Economy in Command: Unpacking the Domestic Politics of China’s Belt and Road Initiative

Singapore. Photo by Isabel Lee via Unsplash.

Since the Chinese government announced the Belt and Road Initiative (BRI) in 2013, China has solidified its status as a leader in the international community. Through its financing of development projects, mostly through South-South cooperation, BRI has attracted considerable scrutiny. This attention comes from both developed and developing countries and focuses on how the Chinese strategy will challenge US leadership as well as how China’s outbound investment will affect industrialization and stability in the receiving regions. However, few have studied the domestic politics of the new strategy.

A working paper by Min Ye fills this gap in research by examining three domestic factors of BRI: origins, governance and early implementation. The author conducted in-depth interviews with key officials, representatives and leading scholars. The article also compiles a list of archives of Chinese print and online published materials.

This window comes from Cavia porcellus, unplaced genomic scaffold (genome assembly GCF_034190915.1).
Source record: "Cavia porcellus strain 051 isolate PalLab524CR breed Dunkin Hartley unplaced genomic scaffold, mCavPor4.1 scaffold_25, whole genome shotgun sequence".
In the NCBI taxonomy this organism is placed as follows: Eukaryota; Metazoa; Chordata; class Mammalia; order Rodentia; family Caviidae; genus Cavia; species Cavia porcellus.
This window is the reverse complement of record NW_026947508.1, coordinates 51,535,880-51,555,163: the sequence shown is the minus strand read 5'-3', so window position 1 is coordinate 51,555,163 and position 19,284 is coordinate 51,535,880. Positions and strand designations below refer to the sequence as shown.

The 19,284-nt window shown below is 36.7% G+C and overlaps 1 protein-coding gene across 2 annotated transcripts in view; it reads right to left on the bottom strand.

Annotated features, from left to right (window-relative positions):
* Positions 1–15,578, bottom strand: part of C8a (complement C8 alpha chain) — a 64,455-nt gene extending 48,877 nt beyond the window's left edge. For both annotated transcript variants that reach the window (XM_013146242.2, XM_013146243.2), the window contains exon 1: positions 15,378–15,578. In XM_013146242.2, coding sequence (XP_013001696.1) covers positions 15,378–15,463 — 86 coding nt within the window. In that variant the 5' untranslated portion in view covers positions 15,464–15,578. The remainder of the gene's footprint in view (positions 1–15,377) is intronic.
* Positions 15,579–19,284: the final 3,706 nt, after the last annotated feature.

The author finds that despite foreign concerns regarding the rise of China’s external power, the Chinese state is primarily focused on economic growth as opposed to consolidating international clout. While observers worry about a strengthening of autocratic power in Beijing as a result of BRI, the Chinese economy remains largely in command of BRI, as it is driven by market-oriented, commercial actors. Ultimately, BRI has expedited investment inside of China and is likely to bring about further economic change in Chinese markets going forward.

Read the Working Paper